Green leafy vegetables such as spinach and chard are a great source of vitamin K, the vitamin that helps regulate the transport of calcium into bones, keeping it from accumulating in the urine to form kidney stones. These same green leafy vegetables, however, are also a major source of the oxalates that combine with calcium in the urine to form stones. Since people who have kidney stones generally need to avoid their leafy greens, how can they get their vitamin K?
Our bodies don't need vitamin K in food every single day. One to two three servings of vitamin K-rich foods every week is enough for people who are able to eat spinach, Swiss chard (silverbeet), dandelion greens, or collards. But it's also possible for people who can't eat most greens to get their needed 630 micrograms per week (for women over 19) to 890 micrograms per week (for men over 19) with other plant foods. All that is needed is a total of nine servings per week of any combination of raw or cooked Brussels sprouts, raw or cooked cabbage of any kind, raw or cooked broccoli, lettuce of any kind, asparagus, or cucumbers.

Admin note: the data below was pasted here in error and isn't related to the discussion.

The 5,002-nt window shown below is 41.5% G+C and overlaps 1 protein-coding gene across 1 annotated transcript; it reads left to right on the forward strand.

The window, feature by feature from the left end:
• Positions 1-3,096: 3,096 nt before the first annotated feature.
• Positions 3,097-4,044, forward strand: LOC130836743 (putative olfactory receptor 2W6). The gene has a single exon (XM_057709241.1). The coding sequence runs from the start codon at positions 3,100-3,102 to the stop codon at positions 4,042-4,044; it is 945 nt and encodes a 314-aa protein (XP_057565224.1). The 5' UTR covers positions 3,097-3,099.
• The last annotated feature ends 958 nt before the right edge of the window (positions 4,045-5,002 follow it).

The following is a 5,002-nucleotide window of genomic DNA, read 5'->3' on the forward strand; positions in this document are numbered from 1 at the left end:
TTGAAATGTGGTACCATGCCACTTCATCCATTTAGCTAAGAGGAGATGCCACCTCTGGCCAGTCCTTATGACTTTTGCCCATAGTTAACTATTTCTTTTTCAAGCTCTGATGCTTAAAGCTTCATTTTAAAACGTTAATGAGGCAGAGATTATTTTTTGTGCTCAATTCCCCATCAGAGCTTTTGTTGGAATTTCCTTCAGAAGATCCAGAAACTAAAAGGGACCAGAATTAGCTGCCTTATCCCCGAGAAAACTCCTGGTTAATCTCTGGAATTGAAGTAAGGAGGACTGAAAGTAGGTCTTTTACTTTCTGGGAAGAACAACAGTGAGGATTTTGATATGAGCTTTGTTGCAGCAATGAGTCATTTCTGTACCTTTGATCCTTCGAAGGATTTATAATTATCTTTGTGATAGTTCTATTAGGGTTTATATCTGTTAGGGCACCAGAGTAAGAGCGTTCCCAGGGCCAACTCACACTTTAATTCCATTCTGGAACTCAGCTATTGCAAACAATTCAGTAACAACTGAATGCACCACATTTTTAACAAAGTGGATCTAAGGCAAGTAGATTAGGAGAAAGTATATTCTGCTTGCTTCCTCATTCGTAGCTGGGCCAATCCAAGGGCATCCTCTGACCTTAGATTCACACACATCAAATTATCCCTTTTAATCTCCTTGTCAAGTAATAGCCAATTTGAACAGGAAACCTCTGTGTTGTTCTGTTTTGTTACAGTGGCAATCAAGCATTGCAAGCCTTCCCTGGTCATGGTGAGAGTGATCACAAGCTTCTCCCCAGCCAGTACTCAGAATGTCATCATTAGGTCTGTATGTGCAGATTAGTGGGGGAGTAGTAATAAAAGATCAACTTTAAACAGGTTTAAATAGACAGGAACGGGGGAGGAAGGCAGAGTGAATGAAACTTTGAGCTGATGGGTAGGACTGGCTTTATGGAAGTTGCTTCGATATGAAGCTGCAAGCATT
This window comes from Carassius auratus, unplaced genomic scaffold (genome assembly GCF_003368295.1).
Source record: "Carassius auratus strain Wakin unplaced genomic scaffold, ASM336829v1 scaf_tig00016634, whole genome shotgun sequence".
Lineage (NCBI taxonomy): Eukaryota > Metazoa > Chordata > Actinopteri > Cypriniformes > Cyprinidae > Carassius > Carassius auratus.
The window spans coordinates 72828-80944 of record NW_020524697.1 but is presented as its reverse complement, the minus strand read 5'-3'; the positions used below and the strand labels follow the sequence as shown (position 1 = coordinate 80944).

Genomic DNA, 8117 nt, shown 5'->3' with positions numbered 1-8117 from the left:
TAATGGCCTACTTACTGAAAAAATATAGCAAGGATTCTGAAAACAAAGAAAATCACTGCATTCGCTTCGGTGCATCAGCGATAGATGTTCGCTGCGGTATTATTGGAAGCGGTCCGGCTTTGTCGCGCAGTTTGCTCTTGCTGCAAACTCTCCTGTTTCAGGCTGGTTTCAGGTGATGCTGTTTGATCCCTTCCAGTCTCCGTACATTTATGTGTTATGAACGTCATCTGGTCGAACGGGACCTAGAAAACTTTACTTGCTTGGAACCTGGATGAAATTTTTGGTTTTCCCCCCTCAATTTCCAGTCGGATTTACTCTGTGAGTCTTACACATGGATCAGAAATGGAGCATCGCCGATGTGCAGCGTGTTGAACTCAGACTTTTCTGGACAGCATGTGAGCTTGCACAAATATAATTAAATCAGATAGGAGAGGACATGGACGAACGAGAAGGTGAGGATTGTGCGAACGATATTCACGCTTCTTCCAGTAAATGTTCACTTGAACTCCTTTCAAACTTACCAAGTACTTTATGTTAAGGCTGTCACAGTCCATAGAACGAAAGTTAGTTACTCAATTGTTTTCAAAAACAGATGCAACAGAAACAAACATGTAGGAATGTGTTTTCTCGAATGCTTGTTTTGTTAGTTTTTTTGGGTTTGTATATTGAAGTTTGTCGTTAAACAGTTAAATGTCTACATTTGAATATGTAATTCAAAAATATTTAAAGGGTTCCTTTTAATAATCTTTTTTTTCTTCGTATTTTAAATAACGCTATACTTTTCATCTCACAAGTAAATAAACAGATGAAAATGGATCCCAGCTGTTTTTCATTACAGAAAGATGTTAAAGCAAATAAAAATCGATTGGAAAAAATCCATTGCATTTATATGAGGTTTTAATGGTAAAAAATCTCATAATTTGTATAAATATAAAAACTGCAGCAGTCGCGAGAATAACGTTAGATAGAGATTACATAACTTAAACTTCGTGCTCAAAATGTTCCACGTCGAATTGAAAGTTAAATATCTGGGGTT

You could dump all of these vegetables into the blender and make a green drink for kidney stones. Most people prefer to eat some cooked cabbage or broccoli and to drink a few servings or cabbage juice, which may be combined with apple or carrot juice (but not beet) to make an interesting alternative to salads and cooked vegetables.
If you are sensitive to the odor-causing sulfur compounds in vegetables in the cabbage family, then you will need to eat at least a serving (one cup, or about 80 grams) of lettuce every day. And if you can't get your salad every day, making sure there is no addition of spinach to your salad (too many oxalates), then take a vitamin K supplement. Just a single 500-microgram tablet or capsule twice a week is enough.